Aquatics For Balance and Strength Training Webinar Recap
What physical or occupational therapist isn’t looking for unique ways to safely improve patient outcomes while following scientifically-proven protocols? The recent webinar, “Use of Aquatics for Balance and Strength Training Programs,” offered just that to viewers thanks to presenter Rachel McDermott sharing tips she’s learned from her 18+ years as a PTA and 8+ years as the Director of Rehabilitation at Stonehill Care Center in Dubuque, Iowa.
Jam-packed with information, the webinar was worth taking 60 minutes to learn from someone who fell in love with serving the geriatric population early in her career and continues to come up with innovative methods to address her patients’ issues.
During the course of this presentation, McDermott touches upon areas familiar to any PTs or OTs working with aging populations. She also gives specific answers to common questions including:
- What are the benefits of aquatics?
- What is an ideal patient population?
- What are some practical applications of aquatic exercises to the activities of daily living?
From her experience as a leader at a 250-bed CCRC in Dubuque, Iowa that includes independent/assistive living, intermediate care, skilled rehab-to-home, outpatient OT/PT/speech and wellness center, McDermott has a wealth of knowledge on this subject. When Stonehill purchased their HydroWorx 2000 Series therapy pool several years ago, she dove (pun intended) into aquatics, seeing it as a pertinent, critical opportunity for the people she serves. Today she’s known for being an evangelist for water therapy, touting its advantages including versatility, safety, low-risk of falling and ease of functional transfers.
While presenting, “Use of Aquatics for Balance and Strength Training Programs,” McDermott openly reveals several key tips to her organization’s and department’s success, including:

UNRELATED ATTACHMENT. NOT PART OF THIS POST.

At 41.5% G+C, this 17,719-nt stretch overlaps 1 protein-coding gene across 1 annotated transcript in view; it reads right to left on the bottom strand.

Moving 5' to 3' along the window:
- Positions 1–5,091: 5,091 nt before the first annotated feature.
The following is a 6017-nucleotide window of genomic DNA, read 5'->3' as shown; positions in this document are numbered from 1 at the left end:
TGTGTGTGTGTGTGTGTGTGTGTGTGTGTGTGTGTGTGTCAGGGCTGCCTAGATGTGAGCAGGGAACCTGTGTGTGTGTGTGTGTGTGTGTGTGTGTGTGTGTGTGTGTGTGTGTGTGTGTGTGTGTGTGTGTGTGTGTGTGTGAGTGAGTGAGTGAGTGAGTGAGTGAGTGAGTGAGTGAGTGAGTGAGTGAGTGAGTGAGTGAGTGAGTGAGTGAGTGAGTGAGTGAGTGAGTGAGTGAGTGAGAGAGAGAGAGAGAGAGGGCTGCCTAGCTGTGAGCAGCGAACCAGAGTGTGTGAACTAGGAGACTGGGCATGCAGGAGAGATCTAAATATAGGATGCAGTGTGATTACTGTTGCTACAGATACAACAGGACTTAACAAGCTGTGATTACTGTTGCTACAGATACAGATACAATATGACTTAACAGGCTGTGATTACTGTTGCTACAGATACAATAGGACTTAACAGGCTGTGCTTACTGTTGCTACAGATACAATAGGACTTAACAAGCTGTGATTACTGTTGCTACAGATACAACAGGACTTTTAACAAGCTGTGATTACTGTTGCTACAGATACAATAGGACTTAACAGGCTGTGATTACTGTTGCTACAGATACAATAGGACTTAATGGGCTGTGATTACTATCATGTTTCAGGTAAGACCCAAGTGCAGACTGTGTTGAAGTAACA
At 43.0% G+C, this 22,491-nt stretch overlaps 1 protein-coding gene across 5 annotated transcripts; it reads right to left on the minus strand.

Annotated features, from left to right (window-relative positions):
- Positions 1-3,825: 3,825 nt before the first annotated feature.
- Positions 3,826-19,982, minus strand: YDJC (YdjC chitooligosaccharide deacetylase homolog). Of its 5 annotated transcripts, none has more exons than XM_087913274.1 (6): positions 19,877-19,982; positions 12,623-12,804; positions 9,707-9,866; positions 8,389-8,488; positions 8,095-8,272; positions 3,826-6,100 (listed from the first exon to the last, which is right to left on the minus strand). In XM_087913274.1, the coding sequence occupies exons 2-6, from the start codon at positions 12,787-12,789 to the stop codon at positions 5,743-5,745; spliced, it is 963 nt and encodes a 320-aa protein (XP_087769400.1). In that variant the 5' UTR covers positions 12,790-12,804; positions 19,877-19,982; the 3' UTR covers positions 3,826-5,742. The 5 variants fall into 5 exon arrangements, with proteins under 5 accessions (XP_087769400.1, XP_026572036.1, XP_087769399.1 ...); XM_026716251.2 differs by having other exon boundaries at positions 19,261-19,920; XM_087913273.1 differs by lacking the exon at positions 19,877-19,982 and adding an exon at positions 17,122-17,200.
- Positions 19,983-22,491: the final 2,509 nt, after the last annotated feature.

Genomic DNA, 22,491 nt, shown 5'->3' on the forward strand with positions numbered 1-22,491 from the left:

- Water isn’t just safe for residents and clients… it’s also safe for PTs and OTs. Some patients are simply heavier than others. Transferring them in a land-based therapy environment can be tricky, if not risky. In the water, client weight is not an issue.
- Nontraditional therapies make every appointment more enjoyable! What types of nontraditional therapies? One example is having patients mimic ADLs by putting on wet pants in water. This promotes core strength and flexibility and is a big challenge that has applications on dry land.
- For those with variable depth floor therapy pools, changing the water depth is a great way to monitor and increase the progression.
- It is possible to get surgeons and physicians to prescribe early water therapy interventions. The key is to use scientific research to support claims. In McDermott’s years doing aquatic therapy, her facility has never had a problem with infection from the pool. As long as she keeps her pool’s chemistry at correct levels and utilizes bioocculsive dressings when needed, she can be assured of creating a safe environment for her clientele.
- Every patient needs a reward at the end of therapy, and that can be done with a deep tissue massage using the HydroWorx massage hose. It’s a definite treat for a job well done!
- People who dread land therapy tend to love the pool, which leads to higher compliancy. It’s relaxing and pain-free. Yes, they might get their hair wet, but as McDermott always says, it’s better to have to get an appointment at the hairdresser than to miss out on PT and end up falling!
Interested in learning more about the benefits of warm water therapy for the aging population? Download our free tip sheet, “How Water Workouts can Reduce Falls, Improve Balance and Increase Muscle Strength,” today!